Interior architect and designer Yrjö Kukkapuro’s Perhonen (butterfly) has flown into the Innolux Heritage spring collection. The playful and colorful element gives the streamlined floor lamp a unique look. This is the first production run of this luminaire, with Kukkapuro’s distinctive design style and its visible fastenings providing interesting details. But what is the story behind the design item, originally created as the result of a design error in Kukkapuro’s studio home? These and other questions were answered by the Finnish design legend, also known as ruuvimies (screw man) on account of his penchant for leaving the screws and other fastenings of his creations visible. Kukkapuro says that he was most inspired by the decades he shared with his artist wife.
A luminaire as an object – what is its function? And how do you see the role of lighting in interior design?
I usually think about things in terms of function. Luminaires are needed to bring brightness where daylight is absent or insufficient. And if it’s visually appropriate to the space and the architecture, that can only be a good thing. You can radically change the mood of a space with light. It’s one thing to be in the operating theater, another to be in a living room at dusk. In my own environment, I usually want both bright working light and mood lighting when evening comes. I like soft light.
What is the role of light in your work?
Light and its sources have been very important in the interior design projects in which I have been involved in designing furniture. In the course of my career, I have designed several dozen public spaces where lighting has been enormously important. In collaboration with architects, we carried out projects in which light and lighting provided a brilliant environment for my furniture.
What is the story of the luminaire model that is now being launched?
The Perhonen floor lamp was originally created for our studio home in Kauniainen. The building was completed in 1968, and it was a rather experimental environment. I made a small mistake in the design – I forgot to design electrical points for lighting fixtures on the ceiling. There was nothing for it but to design my own collection of lamps that stand on the floor.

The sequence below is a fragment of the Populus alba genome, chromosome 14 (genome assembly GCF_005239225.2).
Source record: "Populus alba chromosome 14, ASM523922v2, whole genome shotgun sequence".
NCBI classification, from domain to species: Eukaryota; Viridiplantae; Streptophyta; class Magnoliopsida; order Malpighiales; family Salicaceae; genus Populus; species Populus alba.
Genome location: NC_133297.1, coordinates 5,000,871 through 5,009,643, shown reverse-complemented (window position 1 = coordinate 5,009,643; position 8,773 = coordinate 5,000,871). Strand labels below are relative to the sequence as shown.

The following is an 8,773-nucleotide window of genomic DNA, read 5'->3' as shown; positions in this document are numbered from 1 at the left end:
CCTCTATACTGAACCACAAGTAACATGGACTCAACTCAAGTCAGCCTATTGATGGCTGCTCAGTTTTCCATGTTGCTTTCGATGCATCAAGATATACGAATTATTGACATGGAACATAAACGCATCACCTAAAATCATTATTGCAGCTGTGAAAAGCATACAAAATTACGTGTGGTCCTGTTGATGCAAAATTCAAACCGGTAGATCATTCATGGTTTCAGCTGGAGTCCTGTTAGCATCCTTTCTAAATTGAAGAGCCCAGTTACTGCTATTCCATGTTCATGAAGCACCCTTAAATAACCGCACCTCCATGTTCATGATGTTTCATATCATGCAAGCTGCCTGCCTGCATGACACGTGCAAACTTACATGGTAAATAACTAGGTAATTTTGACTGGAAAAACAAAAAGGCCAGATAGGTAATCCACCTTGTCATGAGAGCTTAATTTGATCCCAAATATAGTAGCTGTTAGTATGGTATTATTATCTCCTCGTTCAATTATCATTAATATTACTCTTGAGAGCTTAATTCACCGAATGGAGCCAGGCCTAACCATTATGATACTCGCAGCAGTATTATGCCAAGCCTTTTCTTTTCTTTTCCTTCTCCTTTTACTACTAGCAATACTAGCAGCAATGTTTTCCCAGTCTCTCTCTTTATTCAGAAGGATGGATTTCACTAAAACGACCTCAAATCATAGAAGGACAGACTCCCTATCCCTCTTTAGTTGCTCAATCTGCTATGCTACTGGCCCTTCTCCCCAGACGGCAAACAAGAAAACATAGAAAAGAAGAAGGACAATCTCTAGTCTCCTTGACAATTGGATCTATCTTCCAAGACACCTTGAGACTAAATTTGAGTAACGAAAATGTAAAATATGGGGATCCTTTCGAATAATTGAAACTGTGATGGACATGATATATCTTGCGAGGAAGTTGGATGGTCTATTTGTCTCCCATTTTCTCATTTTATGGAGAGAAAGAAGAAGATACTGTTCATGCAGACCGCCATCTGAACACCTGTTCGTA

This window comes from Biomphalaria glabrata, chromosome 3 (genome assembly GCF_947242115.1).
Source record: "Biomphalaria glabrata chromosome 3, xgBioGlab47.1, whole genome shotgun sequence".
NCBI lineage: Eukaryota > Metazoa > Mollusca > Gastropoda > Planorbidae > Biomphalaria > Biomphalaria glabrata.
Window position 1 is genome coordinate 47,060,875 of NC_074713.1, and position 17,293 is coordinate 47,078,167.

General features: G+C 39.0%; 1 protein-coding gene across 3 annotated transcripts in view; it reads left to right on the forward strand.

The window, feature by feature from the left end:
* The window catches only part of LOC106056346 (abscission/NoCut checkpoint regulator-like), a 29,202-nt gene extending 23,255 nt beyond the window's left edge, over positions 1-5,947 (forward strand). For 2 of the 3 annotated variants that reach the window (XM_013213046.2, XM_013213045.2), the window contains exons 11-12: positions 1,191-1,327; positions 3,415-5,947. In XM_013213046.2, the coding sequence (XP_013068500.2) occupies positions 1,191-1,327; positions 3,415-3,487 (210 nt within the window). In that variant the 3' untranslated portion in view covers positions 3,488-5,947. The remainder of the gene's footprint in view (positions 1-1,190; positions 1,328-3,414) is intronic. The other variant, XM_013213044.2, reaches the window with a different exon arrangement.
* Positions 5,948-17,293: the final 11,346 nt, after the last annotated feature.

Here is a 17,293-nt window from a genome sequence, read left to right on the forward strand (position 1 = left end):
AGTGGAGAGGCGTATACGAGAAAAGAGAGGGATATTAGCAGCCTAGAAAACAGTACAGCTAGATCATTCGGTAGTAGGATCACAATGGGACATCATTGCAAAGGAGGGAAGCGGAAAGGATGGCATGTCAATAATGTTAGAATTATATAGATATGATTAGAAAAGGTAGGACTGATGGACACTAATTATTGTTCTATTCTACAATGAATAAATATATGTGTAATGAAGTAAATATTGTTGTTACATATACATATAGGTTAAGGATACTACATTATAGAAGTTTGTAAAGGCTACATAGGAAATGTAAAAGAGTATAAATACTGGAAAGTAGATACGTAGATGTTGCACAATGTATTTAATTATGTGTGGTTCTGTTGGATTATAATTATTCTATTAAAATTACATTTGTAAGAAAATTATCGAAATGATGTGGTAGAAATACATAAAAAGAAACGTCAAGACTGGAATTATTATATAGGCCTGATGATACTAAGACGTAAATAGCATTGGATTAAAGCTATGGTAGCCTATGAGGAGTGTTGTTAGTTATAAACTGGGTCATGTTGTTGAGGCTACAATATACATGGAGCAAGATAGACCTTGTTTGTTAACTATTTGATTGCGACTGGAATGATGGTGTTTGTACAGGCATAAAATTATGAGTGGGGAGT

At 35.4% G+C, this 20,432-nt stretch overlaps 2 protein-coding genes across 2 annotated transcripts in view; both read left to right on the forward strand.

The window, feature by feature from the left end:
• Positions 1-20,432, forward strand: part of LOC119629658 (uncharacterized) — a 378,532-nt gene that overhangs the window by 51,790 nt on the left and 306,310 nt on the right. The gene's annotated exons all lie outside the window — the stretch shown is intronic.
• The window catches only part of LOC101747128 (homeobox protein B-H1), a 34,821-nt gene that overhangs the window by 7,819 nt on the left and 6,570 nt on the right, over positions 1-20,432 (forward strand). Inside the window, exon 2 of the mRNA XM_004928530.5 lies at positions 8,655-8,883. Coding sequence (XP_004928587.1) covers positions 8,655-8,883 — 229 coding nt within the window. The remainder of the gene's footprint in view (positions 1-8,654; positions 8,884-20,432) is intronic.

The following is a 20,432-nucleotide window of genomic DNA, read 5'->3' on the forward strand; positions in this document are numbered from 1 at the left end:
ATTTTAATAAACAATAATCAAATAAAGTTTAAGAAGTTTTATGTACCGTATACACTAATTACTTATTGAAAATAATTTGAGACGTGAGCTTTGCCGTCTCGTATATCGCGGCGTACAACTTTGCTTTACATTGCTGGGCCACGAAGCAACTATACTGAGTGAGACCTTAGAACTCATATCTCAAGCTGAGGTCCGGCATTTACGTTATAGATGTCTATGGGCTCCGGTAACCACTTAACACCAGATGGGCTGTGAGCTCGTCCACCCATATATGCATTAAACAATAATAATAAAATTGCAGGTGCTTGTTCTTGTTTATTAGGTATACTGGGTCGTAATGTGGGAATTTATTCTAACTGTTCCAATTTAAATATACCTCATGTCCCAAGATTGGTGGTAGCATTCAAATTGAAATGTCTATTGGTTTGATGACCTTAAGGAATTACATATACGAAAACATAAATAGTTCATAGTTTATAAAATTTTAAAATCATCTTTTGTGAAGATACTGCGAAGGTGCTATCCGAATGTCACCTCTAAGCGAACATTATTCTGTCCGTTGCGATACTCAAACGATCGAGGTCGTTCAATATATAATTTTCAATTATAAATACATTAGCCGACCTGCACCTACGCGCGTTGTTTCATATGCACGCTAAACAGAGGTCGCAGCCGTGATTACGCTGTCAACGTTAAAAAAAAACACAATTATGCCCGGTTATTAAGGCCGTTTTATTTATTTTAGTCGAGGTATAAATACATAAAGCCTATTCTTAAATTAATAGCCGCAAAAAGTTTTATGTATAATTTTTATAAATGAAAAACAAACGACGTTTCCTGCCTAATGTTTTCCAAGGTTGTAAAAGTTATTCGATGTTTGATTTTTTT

Then, the postmodern wave of the 1980s made bright colors and distinctive shapes all the rage in design. I wanted to design a new lamp with adjustable color elements combined with a minimalist leg and base. Plexiglass was a good material – it’s translucent and enabled the use of an imaginative color palette.
What is the role of color in this Innolux lamp, or in your work in general?
Colors have become more and more important in my work since the 1980s. I have, first and foremost, been a functionalist whose work is based on ergonomics and aesthetics. My wife, Irmeli Kukkapuro (1934–2022), was a graphic artist and painter, and I always drew inspiration from her. My color palette has been wide, but the basic colors of constructivist art have certainly been my mainstays. I have only designed a few luminaires, and they all have a strong visual impact.
What is your creative process like?
I often plan in my head for a very long time before moving on to actual implementation. My work process also involves precise technical implementation – I love components and joints. My assistants have always considered me to be very precise about things, and I have been called a ruuvimies or “screw man” in the furniture industry. This is because in my work, all fastenings and components are allowed to be visible in the finished item. This can also be seen in the Perhonen lamp. This approach means the product is also repairable.
How did you choose Innolux as your partner?
Jukka Jokiniemi and I had been thinking for years about finding a project to work on together. Suddenly, the pieces fell into place and the postmodern Perhonen was included in Innolux’s 2023 anniversary collection to represent me. The collaboration has run extremely smoothly, because Innolux has the same pragmatic approach to production and technical matters as I do. I believe that this design item is finally in the right place at the right time.
Where do you draw your inspiration from?
Throughout my career, I have absorbed influences from the spirit of the times. My wife was also a huge source of inspiration for me, but also my harshest critic. We were a good team, even though it might seem like an odd proposition that a visual artist and a designer could inspire each other. Nowadays, I just try to simplify things.